So I was really excited for Tears of the Kingdom, and I've played in several-hour bursts, I would say, over the past week. I'm trying to take my time with it. Like you were saying, there are a lot of people who are being very ingenious about building interesting contraptions, and I feel like, as someone without an engineering brain and...


CRUZ: ...With, like, very little technical know-how, I'm just like, I will make a bridge, and sometimes I will attach a battery to a fan. And that's like - I'm happy with that. I think as I get more comfortable, I'll be more creative. But it's so much more than I could have hoped for. The fact that, like you said, there's the sky archipelagos and then also the caverns, and it just feels, like, triple the size of the previous game.

WELDON: Yeah. Well, James, I mean, like, you come to this with more experience, more gaming experience than either of us - than both of us combined. So what do you make of Tears Of The Kingdom?

MASTROMARINO: It is a tremendous achievement. I mean, 2017's Breath Of The Wild was this phenomenal reenvisioning of what an open world game can even be. At that point, we were all telling each other, this is the most open a game has ever felt. And Tears Of The Kingdom continues to be just so inviting. I'm astonished by how good it is at directing new players through it, even as it has all of these advanced tools that, you know, somebody like me who's been playing these games since 1998's, like, Ocarina Of Time can really sink their teeth into. And then there are all of the Minecraft sort of engineers, the Kerbal Space Program acolytes, those sorts of people who play these very technical engineering games that are already working marvels within it. And I've been playing it pretty much any time I don't have to do anything else. Over the weekends, it's been meals, occasional social activities and Tears of the Kingdom.

WELDON: Yeah. I also have not been able to stop playing this game. I am consumed by it. I have found - having to stop every so often because my eyes are watering because I've been playing so avidly, that I've forgotten to - what is the word? - blink. Does that happen to you guys? I am in. I am - I've put in hours and hours and hours. I know I'm going to be playing it for hours and hours and hours from this point. What I don't know, entirely, is if I like it. I mean, here's my thing. I - casual gamer - I am lousy at combat. I still can't parry worth a damn. I'm lousy with the bow and arrow, which is why I'm so grateful that this game allows you to stick an eyeball at the end of your arrow to turn it into a homing missile, which is gross. But it has saved my life countless times. What I always hate with any RPG are the fiddly bits, the tedious micro stuff, like inventory management. I hate the mechanic in this game of your weapons breaking all the time. I hate boss fights, which combine memorizing patterns - how fun does that sound? - with combat, which I'm lousy at.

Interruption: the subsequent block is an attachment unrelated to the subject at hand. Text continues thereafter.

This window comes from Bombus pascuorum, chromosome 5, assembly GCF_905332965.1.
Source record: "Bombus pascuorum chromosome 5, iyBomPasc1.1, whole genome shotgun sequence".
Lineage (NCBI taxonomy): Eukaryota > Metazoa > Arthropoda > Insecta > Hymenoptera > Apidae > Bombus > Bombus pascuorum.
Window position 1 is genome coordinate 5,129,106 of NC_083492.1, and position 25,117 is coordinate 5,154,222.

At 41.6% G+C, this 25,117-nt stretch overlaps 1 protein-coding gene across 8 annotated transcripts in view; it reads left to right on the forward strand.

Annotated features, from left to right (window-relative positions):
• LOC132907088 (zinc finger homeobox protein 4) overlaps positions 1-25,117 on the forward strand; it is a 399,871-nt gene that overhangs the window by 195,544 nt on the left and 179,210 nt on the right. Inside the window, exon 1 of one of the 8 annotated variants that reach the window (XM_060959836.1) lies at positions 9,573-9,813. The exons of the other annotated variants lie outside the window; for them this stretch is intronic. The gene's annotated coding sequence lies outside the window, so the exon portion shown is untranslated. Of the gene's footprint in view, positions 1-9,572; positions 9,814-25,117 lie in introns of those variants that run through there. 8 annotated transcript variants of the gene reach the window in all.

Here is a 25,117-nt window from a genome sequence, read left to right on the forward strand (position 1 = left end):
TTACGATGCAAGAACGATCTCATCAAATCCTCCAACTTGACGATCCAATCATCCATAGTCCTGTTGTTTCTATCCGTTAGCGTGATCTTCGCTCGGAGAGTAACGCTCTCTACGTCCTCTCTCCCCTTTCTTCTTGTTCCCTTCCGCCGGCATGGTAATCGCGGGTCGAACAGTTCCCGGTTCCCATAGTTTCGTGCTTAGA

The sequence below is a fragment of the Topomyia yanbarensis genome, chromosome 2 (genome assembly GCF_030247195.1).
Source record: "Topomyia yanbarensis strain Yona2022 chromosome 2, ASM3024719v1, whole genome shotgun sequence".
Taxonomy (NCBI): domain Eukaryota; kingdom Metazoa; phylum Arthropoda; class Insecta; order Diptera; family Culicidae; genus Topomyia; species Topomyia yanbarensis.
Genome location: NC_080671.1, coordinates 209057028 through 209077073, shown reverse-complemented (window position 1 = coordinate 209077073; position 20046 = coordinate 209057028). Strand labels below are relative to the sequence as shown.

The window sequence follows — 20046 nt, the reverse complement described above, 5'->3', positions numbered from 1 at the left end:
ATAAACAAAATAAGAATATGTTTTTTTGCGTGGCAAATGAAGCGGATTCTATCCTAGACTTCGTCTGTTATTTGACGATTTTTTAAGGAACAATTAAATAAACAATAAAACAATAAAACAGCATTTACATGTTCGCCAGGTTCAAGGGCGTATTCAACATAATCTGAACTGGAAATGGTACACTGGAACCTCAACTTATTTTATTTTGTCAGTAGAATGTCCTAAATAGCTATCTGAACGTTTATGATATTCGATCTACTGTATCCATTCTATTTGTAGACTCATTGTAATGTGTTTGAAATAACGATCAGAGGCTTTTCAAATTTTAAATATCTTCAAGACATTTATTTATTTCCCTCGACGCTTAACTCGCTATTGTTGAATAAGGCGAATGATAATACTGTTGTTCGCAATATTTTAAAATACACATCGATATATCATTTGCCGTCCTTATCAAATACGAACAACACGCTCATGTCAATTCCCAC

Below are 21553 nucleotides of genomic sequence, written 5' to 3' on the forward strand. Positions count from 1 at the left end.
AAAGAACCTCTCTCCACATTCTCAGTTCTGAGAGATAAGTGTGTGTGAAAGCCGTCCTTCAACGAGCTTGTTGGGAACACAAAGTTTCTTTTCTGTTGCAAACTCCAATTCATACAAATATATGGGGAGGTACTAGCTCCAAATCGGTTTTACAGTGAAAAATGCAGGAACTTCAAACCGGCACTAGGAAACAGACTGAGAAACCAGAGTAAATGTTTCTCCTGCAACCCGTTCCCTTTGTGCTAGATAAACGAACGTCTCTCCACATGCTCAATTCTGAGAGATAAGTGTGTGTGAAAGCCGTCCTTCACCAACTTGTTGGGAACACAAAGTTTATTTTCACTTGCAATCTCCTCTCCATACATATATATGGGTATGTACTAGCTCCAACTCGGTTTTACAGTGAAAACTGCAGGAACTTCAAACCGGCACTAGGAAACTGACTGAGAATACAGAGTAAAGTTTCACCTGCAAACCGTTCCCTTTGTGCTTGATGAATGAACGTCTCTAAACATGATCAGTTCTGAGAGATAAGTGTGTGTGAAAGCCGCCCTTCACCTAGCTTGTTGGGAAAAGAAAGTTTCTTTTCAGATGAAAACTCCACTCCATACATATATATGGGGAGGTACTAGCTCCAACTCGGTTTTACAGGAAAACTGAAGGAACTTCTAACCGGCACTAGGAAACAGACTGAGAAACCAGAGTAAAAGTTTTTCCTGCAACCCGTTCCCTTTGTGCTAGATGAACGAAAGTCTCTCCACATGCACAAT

But you know what I'm great at? Lenika, you alluded to this. What I'm great at is riding around on my little horsey looking at stuff. I could do that competitively. No one could beat me - also climbing mountains what I probably shouldn't be climbing because I don't have the stamina to do it. This game, James, as you mentioned, really doubles down on the open world quality. It says, hey, do whatever you want. There are no right answers, man. And I'm like, sure, yes, I get it, but what should I do, and where should I go? And seriously, though - because I need structure. I need margins. I love margins and discipline. I am a grade grubber at heart. I'm Lisa Simpson. I need to be assigned a task and follow a rule that you grade me on. And maybe this game isn't made for the mes of the world, which is why this game, to me, feels like an extended session of FOMO. I know there are layers and layers and layers to this game, and I am just doggy-paddling over the Marianas Trench. Lenika, you mention these mechanical engineering feats, these mechs, and when I slap a fan onto a raft, I feel like Da Vinci. But then somebody shows me on TikTok a Trojan Horse. Does any of that resonate with you, James? Is this a game for casual gamers? You said it directs people through it. How?